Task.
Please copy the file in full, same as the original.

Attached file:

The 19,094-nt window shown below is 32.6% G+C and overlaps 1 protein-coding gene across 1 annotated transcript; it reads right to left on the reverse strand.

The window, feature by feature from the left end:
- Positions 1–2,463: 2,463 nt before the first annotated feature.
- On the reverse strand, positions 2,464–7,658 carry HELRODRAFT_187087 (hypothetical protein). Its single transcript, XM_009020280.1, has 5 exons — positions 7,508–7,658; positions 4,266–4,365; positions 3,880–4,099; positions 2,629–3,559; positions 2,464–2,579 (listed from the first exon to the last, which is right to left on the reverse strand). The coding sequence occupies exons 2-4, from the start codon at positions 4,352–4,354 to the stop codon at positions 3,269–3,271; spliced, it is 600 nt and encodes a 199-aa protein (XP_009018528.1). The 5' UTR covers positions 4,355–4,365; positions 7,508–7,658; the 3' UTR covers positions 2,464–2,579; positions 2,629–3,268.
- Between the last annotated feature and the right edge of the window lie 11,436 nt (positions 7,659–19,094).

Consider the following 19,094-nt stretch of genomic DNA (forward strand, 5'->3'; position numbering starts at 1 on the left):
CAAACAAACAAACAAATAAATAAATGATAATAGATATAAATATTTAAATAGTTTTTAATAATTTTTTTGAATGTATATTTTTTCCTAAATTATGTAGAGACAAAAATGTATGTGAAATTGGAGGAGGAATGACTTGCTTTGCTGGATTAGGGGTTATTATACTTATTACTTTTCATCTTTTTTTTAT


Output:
The 19,094-nt window shown below is 32.6% G+C and overlaps 1 protein-coding gene across 1 annotated transcript; it reads right to left on the reverse strand.

The window, feature by feature from the left end:
- Positions 1–2,463: 2,463 nt before the first annotated feature.
- On the reverse strand, positions 2,464–7,658 carry HELRODRAFT_187087 (hypothetical protein). Its single transcript, XM_009020280.1, has 5 exons — positions 7,508–7,658; positions 4,266–4,365; positions 3,880–4,099; positions 2,629–3,559; positions 2,464–2,579 (listed from the first exon to the last, which is right to left on the reverse strand). The coding sequence occupies exons 2-4, from the start codon at positions 4,352–4,354 to the stop codon at positions 3,269–3,271; spliced, it is 600 nt and encodes a 199-aa protein (XP_009018528.1). The 5' UTR covers positions 4,355–4,365; positions 7,508–7,658; the 3' UTR covers positions 2,464–2,579; positions 2,629–3,268.
- Between the last annotated feature and the right edge of the window lie 11,436 nt (positions 7,659–19,094).

Consider the following 19,094-nt stretch of genomic DNA (forward strand, 5'->3'; position numbering starts at 1 on the left):
CAAACAAACAAACAAATAAATAAATGATAATAGATATAAATATTTAAATAGTTTTTAATAATTTTTTTGAATGTATATTTTTTCCTAAATTATGTAGAGACAAAAATGTATGTGAAATTGGAGGAGGAATGACTTGCTTTGCTGGATTAGGGGTTATTATACTTATTACTTTTCATCTTTTTTTTAT